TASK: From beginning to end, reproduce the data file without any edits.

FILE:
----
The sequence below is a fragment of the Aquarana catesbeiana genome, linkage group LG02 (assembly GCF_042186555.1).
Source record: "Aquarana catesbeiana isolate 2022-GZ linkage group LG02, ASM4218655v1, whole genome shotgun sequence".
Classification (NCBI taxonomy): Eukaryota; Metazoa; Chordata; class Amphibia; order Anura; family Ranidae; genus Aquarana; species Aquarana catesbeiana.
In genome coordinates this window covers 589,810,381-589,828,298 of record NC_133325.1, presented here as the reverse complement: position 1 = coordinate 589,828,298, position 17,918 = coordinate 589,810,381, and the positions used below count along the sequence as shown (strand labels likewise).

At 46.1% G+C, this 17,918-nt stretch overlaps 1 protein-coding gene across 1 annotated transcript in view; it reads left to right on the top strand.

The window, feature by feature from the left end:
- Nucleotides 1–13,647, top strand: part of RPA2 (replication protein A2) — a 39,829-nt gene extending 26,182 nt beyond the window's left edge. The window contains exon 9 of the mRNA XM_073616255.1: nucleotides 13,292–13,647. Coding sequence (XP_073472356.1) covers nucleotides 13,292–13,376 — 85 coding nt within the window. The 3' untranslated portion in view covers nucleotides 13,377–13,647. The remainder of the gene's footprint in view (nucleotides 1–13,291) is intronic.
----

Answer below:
The sequence below is a fragment of the Aquarana catesbeiana genome, linkage group LG02 (assembly GCF_042186555.1).
Source record: "Aquarana catesbeiana isolate 2022-GZ linkage group LG02, ASM4218655v1, whole genome shotgun sequence".
Classification (NCBI taxonomy): Eukaryota; Metazoa; Chordata; class Amphibia; order Anura; family Ranidae; genus Aquarana; species Aquarana catesbeiana.
In genome coordinates this window covers 589,810,381-589,828,298 of record NC_133325.1, presented here as the reverse complement: position 1 = coordinate 589,828,298, position 17,918 = coordinate 589,810,381, and the positions used below count along the sequence as shown (strand labels likewise).

At 46.1% G+C, this 17,918-nt stretch overlaps 1 protein-coding gene across 1 annotated transcript in view; it reads left to right on the top strand.

The window, feature by feature from the left end:
- Nucleotides 1–13,647, top strand: part of RPA2 (replication protein A2) — a 39,829-nt gene extending 26,182 nt beyond the window's left edge. The window contains exon 9 of the mRNA XM_073616255.1: nucleotides 13,292–13,647. Coding sequence (XP_073472356.1) covers nucleotides 13,292–13,376 — 85 coding nt within the window. The 3' untranslated portion in view covers nucleotides 13,377–13,647. The remainder of the gene's footprint in view (nucleotides 1–13,291) is intronic.